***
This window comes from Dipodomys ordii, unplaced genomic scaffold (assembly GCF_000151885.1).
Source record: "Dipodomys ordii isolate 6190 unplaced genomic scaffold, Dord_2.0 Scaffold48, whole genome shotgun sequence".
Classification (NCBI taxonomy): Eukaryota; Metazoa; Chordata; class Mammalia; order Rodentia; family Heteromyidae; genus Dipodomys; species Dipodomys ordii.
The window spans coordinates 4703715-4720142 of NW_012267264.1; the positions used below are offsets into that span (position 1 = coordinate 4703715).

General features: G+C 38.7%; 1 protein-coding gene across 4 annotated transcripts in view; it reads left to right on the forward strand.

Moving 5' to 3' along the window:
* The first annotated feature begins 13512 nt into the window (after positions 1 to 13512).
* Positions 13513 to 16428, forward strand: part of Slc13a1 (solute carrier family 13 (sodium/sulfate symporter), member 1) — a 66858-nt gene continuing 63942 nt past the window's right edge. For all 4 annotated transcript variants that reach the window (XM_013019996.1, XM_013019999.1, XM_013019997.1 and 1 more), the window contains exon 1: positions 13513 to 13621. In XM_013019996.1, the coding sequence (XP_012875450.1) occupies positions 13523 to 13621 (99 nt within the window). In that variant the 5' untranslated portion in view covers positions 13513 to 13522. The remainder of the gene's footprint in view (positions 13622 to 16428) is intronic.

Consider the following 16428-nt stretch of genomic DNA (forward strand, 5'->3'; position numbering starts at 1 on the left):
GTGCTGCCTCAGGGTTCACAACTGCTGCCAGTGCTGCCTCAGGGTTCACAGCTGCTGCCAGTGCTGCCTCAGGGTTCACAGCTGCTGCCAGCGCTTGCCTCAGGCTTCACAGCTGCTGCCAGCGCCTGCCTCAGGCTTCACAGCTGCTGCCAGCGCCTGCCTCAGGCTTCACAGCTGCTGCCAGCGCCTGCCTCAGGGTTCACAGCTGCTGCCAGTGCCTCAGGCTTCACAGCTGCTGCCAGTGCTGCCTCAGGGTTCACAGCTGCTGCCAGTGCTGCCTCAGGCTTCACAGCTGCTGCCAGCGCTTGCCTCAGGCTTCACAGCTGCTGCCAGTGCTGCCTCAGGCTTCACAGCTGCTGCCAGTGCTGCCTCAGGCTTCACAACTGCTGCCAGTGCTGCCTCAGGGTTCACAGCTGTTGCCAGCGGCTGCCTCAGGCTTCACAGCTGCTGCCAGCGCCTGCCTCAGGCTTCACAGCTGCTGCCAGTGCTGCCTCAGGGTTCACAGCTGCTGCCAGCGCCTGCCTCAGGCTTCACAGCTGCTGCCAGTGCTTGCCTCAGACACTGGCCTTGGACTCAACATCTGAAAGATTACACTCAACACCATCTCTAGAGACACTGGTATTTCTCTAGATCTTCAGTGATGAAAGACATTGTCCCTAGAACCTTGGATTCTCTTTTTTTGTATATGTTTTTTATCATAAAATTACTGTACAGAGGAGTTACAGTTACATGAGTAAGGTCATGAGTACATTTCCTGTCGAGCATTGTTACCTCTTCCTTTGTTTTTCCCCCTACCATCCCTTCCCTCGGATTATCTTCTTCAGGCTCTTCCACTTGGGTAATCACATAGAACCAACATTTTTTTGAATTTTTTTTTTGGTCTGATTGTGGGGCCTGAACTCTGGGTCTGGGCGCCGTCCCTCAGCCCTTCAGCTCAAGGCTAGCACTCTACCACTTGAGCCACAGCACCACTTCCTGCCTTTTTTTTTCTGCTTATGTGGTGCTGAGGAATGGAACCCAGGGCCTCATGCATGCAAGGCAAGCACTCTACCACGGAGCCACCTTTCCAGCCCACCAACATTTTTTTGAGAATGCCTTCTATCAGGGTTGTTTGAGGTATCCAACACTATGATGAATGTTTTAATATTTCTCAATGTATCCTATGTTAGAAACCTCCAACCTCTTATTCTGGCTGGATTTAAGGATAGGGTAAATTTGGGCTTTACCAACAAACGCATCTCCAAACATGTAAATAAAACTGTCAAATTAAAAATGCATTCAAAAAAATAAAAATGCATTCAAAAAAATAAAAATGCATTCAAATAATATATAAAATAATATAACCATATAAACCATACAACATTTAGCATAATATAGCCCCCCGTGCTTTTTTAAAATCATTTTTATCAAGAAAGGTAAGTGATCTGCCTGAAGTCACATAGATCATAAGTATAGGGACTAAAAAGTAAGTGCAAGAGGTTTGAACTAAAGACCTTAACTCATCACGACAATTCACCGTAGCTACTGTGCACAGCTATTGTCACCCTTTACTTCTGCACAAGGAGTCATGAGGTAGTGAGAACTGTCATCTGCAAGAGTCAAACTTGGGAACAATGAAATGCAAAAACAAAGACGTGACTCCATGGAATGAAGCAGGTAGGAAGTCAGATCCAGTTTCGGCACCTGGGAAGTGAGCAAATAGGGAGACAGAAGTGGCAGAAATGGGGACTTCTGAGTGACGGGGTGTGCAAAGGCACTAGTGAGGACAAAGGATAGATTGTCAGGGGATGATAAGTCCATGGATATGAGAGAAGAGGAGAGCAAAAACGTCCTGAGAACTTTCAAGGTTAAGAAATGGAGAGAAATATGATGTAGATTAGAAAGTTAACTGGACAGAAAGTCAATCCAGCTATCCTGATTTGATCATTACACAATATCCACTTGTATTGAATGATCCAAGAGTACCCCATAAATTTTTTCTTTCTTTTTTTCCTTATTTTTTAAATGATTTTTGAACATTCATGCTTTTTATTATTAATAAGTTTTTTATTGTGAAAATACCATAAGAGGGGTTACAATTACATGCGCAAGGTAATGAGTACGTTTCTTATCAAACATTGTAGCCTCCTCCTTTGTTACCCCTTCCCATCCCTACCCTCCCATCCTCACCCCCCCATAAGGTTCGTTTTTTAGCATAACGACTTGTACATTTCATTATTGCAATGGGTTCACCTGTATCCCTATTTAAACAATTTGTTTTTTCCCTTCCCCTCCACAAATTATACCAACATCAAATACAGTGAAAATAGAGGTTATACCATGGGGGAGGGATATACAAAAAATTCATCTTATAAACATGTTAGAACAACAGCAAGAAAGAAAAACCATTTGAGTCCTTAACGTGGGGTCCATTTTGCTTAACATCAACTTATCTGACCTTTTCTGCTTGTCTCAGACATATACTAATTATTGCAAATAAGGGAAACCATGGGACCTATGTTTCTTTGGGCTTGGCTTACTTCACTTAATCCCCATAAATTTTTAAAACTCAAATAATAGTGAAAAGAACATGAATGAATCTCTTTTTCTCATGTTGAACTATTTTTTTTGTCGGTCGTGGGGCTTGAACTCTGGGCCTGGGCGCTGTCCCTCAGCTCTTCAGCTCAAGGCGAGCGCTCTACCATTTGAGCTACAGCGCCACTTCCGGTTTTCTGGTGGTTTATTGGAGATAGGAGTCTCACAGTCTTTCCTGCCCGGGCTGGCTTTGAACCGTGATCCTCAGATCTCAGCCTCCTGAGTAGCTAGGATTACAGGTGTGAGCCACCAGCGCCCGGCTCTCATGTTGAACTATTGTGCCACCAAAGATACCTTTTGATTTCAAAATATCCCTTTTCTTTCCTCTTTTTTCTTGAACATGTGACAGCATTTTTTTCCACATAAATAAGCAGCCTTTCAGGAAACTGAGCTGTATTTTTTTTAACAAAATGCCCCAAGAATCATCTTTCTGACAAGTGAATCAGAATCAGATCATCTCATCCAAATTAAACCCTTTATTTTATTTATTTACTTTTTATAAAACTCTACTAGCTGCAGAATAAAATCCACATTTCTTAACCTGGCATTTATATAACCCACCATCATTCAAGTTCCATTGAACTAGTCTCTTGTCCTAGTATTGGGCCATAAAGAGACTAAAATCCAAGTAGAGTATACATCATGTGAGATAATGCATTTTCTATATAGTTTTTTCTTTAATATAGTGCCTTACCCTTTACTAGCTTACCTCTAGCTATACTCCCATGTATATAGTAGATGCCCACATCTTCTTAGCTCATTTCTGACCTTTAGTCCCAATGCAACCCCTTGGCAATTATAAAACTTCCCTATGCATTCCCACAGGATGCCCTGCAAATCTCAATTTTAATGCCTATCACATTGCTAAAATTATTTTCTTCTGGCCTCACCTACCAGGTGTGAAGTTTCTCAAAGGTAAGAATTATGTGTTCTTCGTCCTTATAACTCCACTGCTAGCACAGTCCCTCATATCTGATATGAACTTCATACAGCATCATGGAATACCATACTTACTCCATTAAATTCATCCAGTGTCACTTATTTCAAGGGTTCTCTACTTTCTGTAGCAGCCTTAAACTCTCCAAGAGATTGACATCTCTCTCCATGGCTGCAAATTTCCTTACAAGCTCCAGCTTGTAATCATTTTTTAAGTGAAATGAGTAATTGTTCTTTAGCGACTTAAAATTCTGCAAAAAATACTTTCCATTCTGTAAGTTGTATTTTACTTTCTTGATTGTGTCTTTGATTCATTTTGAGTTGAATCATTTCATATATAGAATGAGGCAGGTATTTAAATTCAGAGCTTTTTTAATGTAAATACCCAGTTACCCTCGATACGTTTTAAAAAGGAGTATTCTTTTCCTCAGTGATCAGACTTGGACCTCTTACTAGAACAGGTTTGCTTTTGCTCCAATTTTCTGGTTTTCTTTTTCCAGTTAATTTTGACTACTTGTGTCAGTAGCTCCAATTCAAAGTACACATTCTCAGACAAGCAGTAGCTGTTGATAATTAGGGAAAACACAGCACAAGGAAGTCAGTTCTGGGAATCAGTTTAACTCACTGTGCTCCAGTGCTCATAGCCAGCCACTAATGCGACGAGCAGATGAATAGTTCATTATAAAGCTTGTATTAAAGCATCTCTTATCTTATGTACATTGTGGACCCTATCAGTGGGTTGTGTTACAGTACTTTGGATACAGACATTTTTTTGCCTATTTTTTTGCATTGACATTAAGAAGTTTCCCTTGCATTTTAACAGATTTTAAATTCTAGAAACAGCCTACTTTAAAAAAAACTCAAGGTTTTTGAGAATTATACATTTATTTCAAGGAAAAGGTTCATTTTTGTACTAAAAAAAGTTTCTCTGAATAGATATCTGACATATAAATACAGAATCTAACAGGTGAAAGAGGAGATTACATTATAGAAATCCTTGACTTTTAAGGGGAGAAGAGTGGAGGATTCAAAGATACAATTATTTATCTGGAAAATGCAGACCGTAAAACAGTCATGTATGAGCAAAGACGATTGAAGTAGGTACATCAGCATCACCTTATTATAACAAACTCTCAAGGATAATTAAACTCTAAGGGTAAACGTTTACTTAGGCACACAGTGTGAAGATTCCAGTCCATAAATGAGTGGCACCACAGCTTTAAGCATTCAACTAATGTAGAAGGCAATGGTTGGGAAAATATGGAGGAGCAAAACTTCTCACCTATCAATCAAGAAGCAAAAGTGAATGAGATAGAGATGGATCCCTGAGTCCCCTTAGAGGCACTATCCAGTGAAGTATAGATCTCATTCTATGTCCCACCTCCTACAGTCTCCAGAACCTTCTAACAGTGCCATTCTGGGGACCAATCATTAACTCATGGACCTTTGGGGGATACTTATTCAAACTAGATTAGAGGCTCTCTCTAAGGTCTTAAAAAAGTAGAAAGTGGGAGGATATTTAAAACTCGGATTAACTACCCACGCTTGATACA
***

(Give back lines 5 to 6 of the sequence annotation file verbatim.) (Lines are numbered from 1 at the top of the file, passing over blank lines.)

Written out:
General features: G+C 38.7%; 1 protein-coding gene across 4 annotated transcripts in view; it reads left to right on the forward strand.

Moving 5' to 3' along the window: